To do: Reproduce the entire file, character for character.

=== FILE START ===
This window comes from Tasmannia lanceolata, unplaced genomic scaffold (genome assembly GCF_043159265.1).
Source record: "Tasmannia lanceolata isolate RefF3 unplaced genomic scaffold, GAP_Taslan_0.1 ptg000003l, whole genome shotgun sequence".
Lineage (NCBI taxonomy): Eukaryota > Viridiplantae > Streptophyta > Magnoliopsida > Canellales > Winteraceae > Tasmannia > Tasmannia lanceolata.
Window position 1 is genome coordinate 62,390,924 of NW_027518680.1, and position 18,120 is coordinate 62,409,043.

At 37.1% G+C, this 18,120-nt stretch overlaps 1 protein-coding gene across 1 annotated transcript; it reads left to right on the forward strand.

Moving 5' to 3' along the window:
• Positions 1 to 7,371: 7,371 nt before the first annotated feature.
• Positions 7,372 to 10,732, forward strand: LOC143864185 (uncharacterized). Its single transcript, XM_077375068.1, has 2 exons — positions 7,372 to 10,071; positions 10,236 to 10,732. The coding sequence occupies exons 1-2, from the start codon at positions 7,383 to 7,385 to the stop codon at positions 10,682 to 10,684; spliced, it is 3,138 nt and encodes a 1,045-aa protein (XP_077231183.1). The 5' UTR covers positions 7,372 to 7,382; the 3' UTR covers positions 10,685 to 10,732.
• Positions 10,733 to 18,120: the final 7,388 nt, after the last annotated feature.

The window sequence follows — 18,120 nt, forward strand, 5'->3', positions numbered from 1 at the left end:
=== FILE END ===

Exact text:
This window comes from Tasmannia lanceolata, unplaced genomic scaffold (genome assembly GCF_043159265.1).
Source record: "Tasmannia lanceolata isolate RefF3 unplaced genomic scaffold, GAP_Taslan_0.1 ptg000003l, whole genome shotgun sequence".
Lineage (NCBI taxonomy): Eukaryota > Viridiplantae > Streptophyta > Magnoliopsida > Canellales > Winteraceae > Tasmannia > Tasmannia lanceolata.
Window position 1 is genome coordinate 62,390,924 of NW_027518680.1, and position 18,120 is coordinate 62,409,043.

At 37.1% G+C, this 18,120-nt stretch overlaps 1 protein-coding gene across 1 annotated transcript; it reads left to right on the forward strand.

Moving 5' to 3' along the window:
• Positions 1 to 7,371: 7,371 nt before the first annotated feature.
• Positions 7,372 to 10,732, forward strand: LOC143864185 (uncharacterized). Its single transcript, XM_077375068.1, has 2 exons — positions 7,372 to 10,071; positions 10,236 to 10,732. The coding sequence occupies exons 1-2, from the start codon at positions 7,383 to 7,385 to the stop codon at positions 10,682 to 10,684; spliced, it is 3,138 nt and encodes a 1,045-aa protein (XP_077231183.1). The 5' UTR covers positions 7,372 to 7,382; the 3' UTR covers positions 10,685 to 10,732.
• Positions 10,733 to 18,120: the final 7,388 nt, after the last annotated feature.

The window sequence follows — 18,120 nt, forward strand, 5'->3', positions numbered from 1 at the left end: